January / February 2024

The Plywood Gislinge Boat

A stitch-and-glue interpretation of a Nordic craft
A plywood gislinge.


John Harris of Chesapeake Light Craft (CLC) has developed a staggering variety of epoxy-plywood boats. There’s nothing he likes more than a challenge, and adapting a 900-year-old Norse design came as a particularly thorny one.

Every four or five years, I like to zig when the business plan suggests zag. I’ll build interesting things such as proas—the Esperanto of the sailing world—canoe yawls, raid boats, or solar-electric launches. Various business writers on deadline have acclaimed these high-visibility projects as marketing genius on my part. In fact, of the last five oddballs the only one that earned back its investment was a teardrop camper, not a boat.

Some of my design adventures have a practical purpose, such as to serve as the centerpiece of the stitch-and-glue boatbuilding class I teach every summer at WoodenBoat School in Brooklin, Maine. An unusual new design challenges the class, and I get a Tom Sawyerish boost on the prototype in the form of a dozen hardworking students to build it.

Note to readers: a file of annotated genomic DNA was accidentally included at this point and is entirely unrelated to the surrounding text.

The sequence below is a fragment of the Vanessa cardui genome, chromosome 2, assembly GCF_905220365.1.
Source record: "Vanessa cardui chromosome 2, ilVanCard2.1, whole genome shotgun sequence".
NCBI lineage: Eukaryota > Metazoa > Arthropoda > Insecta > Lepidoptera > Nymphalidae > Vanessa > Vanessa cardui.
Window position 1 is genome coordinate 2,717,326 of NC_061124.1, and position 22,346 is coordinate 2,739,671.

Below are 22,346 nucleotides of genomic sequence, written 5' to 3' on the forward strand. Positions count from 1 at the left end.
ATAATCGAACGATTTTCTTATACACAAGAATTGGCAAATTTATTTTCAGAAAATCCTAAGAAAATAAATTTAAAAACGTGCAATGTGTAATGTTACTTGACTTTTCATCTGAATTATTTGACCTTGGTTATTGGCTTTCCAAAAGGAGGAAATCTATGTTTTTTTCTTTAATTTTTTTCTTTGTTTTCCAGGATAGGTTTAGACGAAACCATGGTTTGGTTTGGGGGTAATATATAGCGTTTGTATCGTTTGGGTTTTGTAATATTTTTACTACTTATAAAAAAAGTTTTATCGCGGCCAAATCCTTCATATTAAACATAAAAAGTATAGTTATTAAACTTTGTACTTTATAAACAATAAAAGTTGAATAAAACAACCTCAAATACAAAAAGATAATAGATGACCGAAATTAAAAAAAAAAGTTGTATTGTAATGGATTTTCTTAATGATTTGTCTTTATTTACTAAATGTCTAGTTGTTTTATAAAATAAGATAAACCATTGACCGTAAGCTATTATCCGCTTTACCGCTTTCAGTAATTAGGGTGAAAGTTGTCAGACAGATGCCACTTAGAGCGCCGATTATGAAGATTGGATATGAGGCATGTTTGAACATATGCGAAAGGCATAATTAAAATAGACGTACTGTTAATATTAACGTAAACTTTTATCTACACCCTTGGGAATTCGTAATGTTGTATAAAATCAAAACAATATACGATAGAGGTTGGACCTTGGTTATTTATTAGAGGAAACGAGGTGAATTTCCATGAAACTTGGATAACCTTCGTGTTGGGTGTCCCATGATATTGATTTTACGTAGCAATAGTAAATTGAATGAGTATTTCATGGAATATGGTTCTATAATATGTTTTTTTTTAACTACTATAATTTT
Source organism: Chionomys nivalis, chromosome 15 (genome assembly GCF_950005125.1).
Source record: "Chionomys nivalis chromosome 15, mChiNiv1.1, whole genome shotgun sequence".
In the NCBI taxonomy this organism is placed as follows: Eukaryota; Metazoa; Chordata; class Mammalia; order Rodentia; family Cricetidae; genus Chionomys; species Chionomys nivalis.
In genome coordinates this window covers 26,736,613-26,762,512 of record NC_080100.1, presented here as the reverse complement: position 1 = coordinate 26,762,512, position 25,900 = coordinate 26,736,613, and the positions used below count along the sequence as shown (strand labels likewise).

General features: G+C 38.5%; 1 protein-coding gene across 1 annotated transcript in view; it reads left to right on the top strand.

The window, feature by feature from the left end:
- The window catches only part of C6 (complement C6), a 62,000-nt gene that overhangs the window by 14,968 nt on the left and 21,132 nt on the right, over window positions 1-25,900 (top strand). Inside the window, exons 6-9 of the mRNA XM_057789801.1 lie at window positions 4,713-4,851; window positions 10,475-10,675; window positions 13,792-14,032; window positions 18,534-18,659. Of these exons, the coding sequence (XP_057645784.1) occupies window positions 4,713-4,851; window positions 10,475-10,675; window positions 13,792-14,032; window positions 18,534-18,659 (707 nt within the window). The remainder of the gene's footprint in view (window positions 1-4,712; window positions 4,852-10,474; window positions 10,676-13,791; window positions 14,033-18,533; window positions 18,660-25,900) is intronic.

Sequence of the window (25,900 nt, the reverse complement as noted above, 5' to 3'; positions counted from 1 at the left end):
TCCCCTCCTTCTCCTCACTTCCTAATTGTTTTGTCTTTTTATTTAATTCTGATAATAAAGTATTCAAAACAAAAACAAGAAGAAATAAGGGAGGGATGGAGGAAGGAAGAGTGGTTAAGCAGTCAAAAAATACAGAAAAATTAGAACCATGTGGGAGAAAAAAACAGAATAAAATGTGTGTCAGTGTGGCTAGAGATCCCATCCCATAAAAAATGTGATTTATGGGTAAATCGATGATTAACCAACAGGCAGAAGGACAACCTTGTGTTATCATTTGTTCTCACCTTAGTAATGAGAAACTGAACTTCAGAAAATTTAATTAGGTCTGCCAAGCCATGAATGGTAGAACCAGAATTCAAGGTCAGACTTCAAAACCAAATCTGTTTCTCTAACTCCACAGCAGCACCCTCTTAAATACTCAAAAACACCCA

Some years ago, I watched a traditional Norwegian faering take shape in an adjacent classroom. Driven half-mad by the beauty of those singular lines, I thought, “Aha! Next year’s stitch-and-glue class!”

Twelfth-century Nordic clinker boatbuilding and 21st-century stitch-and-glue boatbuilding are broadly similar. In simple terms, the project begins in both cases with flat planks cut to precise shapes and joined along their edges. In the same way that reassembling the flattened petals of a banana peel will yield the 3D shape of a banana, the desired hull shape springs to life as planks are fastened one to the next. Only then are stiffening frames and interior structures added to this monocoque hull, in contrast to boatbuilding methods in which the frames or station molds dictate the final shape of the hull skin. 

Using Chesapeake Light Craft’s (CLC) trademarked plank-lap system, I’d had some successes with large and intricate shapes. A number of 32' Cornish-style rowing gigs have been built stitch-and-glue style in lapstrake plywood to a CLC design, and I’d even figured out how to replicate the look and feel of a good Maine peapod that way (see WB 277). Why, then, could we not run out a set of plywood strakes that would stitch up into a Viking craft?

To read the rest of this article, subscribe by December 24 to receive Issue No. 296 as your first issue.

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